What is ILC, what is GLF? And how are these important for Indonesia?
GLF is a biannual international meeting held by ILC. ILC was founded in 1995, was initially named the Popular Coalition to Eradicate Hunger and Poverty, and was an attempt to eradicate poverty, famine and injustice in land access before it was changed into ILC in 2003. The goals of project were empowering the poor, especially in rural areas, by giving them access to productive assets, including lands, waters and other natural resources, and involving them in policymaking at the local, national and international level. Because land reform was the main strategy to implement the project, ILC had been chosen as a new name of the coalition.
Nowadays, ILC members consist of NGOs, peasant unions, regional NGOs, research institutions, agricultural producers’ associations, as well as international, multinational and transnational organizations, including The World Bank. There are 206 members coming from 64 countries, including Indonesia, which include the Consortium for Agrarian Reform (Konsorsium Pembaruan Agraria-KPA) Sayogyo Institute (Sains), Indonesian Network for Community Mapping (Jaringan Kerja Pemetaan Partisipatif –JKPP), and Rimbawan Muda Indonesia (RMI). Now, KPA is the ILC Asia host and was appointed as one of the event coordinators for the GLF meeting that was held in Bandung this year.
It has been written in the Strategic Document 2016–2021 that ILC’s vision is a just, equal and inclusive world, which guarantees tenurial rights without poverty, while the ILC’s mission is to form a global alliance of civil society and inter-governmental organizations that works for putting peoples at the center of land governance.
Thus, ILC has been seen as consistent with the World Bank’s global land policy reform guidelines according to the Land Policies for Growth and Poverty Reduction (2003) document. In addition, ILC has sought to get Civil Society Organizations (CSOs) into the United Nations and/or the World Bank framework. It means that it is impossible to hope that ILC’s decisions and regulations will be free from capital and corporate interest. The formulas that are generated formally in GLF have been expected to influence international and national policy about tenurial justice. GLF formulas became a basic legitimation for policy drafting, among some international and multilateral institutions who are part of ILC, including the World Bank.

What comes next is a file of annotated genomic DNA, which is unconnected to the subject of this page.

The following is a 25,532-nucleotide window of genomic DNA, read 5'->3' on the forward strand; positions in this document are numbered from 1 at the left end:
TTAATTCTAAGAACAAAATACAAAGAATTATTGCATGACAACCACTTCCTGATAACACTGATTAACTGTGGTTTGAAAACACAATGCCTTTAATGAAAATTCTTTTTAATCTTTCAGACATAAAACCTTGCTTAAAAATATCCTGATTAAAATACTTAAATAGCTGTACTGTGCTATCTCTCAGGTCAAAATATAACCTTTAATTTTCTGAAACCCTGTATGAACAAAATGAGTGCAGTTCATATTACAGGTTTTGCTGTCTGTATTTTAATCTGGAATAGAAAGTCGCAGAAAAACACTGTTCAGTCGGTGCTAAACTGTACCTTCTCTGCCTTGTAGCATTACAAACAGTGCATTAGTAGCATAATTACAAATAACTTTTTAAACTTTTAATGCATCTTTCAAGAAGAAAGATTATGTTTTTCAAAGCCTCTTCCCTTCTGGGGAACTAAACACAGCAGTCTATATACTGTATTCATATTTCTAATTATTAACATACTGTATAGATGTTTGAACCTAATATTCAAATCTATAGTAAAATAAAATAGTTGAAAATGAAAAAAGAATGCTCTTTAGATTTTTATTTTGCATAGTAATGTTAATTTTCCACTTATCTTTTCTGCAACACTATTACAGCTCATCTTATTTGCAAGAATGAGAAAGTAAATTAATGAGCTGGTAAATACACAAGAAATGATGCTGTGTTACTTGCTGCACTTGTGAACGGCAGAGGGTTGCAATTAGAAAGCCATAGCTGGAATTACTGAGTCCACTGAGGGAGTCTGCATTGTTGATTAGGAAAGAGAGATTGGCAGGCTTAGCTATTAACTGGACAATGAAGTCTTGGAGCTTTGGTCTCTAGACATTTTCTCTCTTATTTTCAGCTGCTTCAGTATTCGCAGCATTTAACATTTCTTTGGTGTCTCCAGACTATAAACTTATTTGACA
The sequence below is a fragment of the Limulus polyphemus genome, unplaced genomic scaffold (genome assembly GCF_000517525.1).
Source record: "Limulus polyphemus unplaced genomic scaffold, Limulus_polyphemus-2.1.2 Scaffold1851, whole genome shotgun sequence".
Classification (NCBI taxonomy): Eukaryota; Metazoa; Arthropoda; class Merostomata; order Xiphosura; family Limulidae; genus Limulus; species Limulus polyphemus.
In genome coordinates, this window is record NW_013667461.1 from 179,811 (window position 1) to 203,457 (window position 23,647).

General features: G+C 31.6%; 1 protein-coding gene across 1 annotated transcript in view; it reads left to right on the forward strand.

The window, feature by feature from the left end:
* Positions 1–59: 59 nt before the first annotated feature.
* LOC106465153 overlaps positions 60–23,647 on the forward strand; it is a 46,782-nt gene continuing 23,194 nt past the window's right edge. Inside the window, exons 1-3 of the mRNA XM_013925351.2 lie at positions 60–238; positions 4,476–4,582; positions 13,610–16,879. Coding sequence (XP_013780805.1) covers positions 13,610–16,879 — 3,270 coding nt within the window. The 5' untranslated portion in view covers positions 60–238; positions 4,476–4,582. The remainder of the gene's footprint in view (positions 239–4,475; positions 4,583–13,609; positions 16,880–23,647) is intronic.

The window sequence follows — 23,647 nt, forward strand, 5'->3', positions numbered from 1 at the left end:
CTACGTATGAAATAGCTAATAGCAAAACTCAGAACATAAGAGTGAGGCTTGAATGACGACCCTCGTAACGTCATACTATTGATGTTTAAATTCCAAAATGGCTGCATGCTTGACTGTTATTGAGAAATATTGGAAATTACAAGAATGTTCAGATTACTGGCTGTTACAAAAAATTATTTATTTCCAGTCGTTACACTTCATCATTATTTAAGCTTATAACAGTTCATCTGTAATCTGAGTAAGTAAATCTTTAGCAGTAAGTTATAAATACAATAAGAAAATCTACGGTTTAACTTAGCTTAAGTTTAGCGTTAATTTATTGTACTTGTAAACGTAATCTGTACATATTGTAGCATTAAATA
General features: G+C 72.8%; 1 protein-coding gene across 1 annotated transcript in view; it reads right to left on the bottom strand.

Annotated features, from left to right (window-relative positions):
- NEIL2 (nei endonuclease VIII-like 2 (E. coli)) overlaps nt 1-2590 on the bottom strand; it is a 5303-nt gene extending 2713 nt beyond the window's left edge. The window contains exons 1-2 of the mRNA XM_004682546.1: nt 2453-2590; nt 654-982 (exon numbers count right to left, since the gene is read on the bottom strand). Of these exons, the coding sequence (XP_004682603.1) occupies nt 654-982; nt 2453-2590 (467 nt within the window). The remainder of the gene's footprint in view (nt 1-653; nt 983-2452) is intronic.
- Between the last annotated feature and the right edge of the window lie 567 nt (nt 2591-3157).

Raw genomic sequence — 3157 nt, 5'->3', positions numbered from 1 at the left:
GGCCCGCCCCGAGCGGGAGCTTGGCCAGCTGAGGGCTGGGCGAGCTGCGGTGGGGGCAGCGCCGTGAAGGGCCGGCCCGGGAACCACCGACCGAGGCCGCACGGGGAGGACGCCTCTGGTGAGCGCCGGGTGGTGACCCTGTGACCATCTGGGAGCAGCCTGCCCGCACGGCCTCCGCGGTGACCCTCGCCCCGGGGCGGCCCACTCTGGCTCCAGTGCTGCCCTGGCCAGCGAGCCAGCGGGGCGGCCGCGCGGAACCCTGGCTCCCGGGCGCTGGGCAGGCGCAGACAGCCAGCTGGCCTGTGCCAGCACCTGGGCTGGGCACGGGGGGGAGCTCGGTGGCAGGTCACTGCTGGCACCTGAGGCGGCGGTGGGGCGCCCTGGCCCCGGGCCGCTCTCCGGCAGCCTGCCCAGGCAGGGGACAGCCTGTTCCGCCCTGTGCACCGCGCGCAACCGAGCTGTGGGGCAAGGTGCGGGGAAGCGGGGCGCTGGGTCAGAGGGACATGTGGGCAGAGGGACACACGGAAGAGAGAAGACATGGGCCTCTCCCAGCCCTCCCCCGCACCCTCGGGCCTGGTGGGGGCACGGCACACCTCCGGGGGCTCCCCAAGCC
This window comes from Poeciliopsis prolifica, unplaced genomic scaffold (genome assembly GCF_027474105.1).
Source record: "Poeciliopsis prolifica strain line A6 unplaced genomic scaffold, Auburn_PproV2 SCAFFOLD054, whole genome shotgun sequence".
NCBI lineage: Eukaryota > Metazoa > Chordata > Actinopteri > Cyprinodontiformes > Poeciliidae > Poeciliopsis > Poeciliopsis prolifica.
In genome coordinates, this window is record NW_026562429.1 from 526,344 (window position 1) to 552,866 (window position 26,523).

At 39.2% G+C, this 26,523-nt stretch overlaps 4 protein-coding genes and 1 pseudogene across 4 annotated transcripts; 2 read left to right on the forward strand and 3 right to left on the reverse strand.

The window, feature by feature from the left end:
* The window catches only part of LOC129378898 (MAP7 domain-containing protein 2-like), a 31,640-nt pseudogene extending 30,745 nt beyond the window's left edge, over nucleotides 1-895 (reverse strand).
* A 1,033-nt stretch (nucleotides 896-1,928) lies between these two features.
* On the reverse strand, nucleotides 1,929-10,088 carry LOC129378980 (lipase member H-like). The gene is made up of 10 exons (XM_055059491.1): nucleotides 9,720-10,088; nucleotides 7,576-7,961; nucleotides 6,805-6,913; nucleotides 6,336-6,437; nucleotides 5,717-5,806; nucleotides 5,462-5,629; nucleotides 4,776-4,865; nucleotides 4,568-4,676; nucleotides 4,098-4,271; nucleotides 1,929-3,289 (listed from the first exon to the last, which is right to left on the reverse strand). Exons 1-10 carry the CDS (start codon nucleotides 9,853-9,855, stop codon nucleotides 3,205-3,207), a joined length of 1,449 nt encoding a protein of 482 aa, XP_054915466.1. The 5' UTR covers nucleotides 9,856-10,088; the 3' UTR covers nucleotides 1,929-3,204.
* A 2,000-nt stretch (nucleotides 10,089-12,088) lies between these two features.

ILC, GLF and the social movement for Reforma Agraria (in Indonesia)
Therefore, in spite of many from ILC members stating that they were an actor in the social movement, it is very difficult to say that ILC represents the movement. But, it could be said that ILC is heavily connected with the interests of very strong elites and also could be controlled by them.
In spite of some social movement groups that are members of ILC, the standpoint is contra-land grabbing, which is in opposition to other members like the World Bank that have no problem with “land grabs.” The World Bank and others have their own terminology of “land grab,” which is a large-scale land acquisition that, as long as human rights are violated in the process, is believed will give equal benefits and prosperity. In this coalition, due to the imbalance of power among members, the the pro-capital group is more powerful in determining ILC’s policy, leading it to embrace capital instead of focusing on the land tenure system and peasant-poor rights.